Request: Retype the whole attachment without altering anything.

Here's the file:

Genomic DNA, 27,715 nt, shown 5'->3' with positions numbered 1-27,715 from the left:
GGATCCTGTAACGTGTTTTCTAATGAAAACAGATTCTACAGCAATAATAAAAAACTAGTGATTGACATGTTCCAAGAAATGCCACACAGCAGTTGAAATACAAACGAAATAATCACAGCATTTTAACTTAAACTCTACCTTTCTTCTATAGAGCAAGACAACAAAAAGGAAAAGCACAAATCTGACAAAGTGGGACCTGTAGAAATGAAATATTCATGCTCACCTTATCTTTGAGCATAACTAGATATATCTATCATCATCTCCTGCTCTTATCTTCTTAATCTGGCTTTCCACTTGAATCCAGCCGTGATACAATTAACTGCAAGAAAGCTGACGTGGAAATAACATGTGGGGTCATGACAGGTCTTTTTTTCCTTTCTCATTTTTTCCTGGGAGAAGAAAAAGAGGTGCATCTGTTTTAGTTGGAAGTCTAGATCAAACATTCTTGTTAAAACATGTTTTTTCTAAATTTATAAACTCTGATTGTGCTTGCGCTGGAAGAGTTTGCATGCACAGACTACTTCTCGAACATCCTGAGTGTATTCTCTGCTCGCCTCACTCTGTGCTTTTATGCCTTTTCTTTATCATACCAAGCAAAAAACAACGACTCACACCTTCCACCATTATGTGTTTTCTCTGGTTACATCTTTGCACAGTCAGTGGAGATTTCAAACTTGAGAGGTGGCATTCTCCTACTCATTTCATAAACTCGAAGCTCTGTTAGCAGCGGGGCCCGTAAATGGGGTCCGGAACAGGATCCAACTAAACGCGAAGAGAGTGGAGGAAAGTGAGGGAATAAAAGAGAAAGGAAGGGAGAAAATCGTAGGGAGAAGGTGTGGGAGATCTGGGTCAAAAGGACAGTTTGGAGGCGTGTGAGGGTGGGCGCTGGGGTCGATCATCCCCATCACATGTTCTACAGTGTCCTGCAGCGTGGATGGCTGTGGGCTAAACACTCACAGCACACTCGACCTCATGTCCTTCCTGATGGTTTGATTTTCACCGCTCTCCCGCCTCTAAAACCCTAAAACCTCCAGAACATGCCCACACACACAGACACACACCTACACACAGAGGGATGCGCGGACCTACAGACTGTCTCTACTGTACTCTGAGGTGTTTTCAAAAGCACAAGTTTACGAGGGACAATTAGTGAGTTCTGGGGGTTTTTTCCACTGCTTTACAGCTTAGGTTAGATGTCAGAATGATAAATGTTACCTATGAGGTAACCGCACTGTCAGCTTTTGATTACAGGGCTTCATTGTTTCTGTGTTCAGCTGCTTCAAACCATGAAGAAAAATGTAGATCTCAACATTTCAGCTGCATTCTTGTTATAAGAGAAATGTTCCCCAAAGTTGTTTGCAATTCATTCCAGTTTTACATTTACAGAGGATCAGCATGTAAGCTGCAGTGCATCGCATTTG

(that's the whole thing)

Genomic DNA, 27,715 nt, shown 5'->3' with positions numbered 1-27,715 from the left:
GGATCCTGTAACGTGTTTTCTAATGAAAACAGATTCTACAGCAATAATAAAAAACTAGTGATTGACATGTTCCAAGAAATGCCACACAGCAGTTGAAATACAAACGAAATAATCACAGCATTTTAACTTAAACTCTACCTTTCTTCTATAGAGCAAGACAACAAAAAGGAAAAGCACAAATCTGACAAAGTGGGACCTGTAGAAATGAAATATTCATGCTCACCTTATCTTTGAGCATAACTAGATATATCTATCATCATCTCCTGCTCTTATCTTCTTAATCTGGCTTTCCACTTGAATCCAGCCGTGATACAATTAACTGCAAGAAAGCTGACGTGGAAATAACATGTGGGGTCATGACAGGTCTTTTTTTCCTTTCTCATTTTTTCCTGGGAGAAGAAAAAGAGGTGCATCTGTTTTAGTTGGAAGTCTAGATCAAACATTCTTGTTAAAACATGTTTTTTCTAAATTTATAAACTCTGATTGTGCTTGCGCTGGAAGAGTTTGCATGCACAGACTACTTCTCGAACATCCTGAGTGTATTCTCTGCTCGCCTCACTCTGTGCTTTTATGCCTTTTCTTTATCATACCAAGCAAAAAACAACGACTCACACCTTCCACCATTATGTGTTTTCTCTGGTTACATCTTTGCACAGTCAGTGGAGATTTCAAACTTGAGAGGTGGCATTCTCCTACTCATTTCATAAACTCGAAGCTCTGTTAGCAGCGGGGCCCGTAAATGGGGTCCGGAACAGGATCCAACTAAACGCGAAGAGAGTGGAGGAAAGTGAGGGAATAAAAGAGAAAGGAAGGGAGAAAATCGTAGGGAGAAGGTGTGGGAGATCTGGGTCAAAAGGACAGTTTGGAGGCGTGTGAGGGTGGGCGCTGGGGTCGATCATCCCCATCACATGTTCTACAGTGTCCTGCAGCGTGGATGGCTGTGGGCTAAACACTCACAGCACACTCGACCTCATGTCCTTCCTGATGGTTTGATTTTCACCGCTCTCCCGCCTCTAAAACCCTAAAACCTCCAGAACATGCCCACACACACAGACACACACCTACACACAGAGGGATGCGCGGACCTACAGACTGTCTCTACTGTACTCTGAGGTGTTTTCAAAAGCACAAGTTTACGAGGGACAATTAGTGAGTTCTGGGGGTTTTTTCCACTGCTTTACAGCTTAGGTTAGATGTCAGAATGATAAATGTTACCTATGAGGTAACCGCACTGTCAGCTTTTGATTACAGGGCTTCATTGTTTCTGTGTTCAGCTGCTTCAAACCATGAAGAAAAATGTAGATCTCAACATTTCAGCTGCATTCTTGTTATAAGAGAAATGTTCCCCAAAGTTGTTTGCAATTCATTCCAGTTTTACATTTACAGAGGATCAGCATGTAAGCTGCAGTGCATCGCATTTG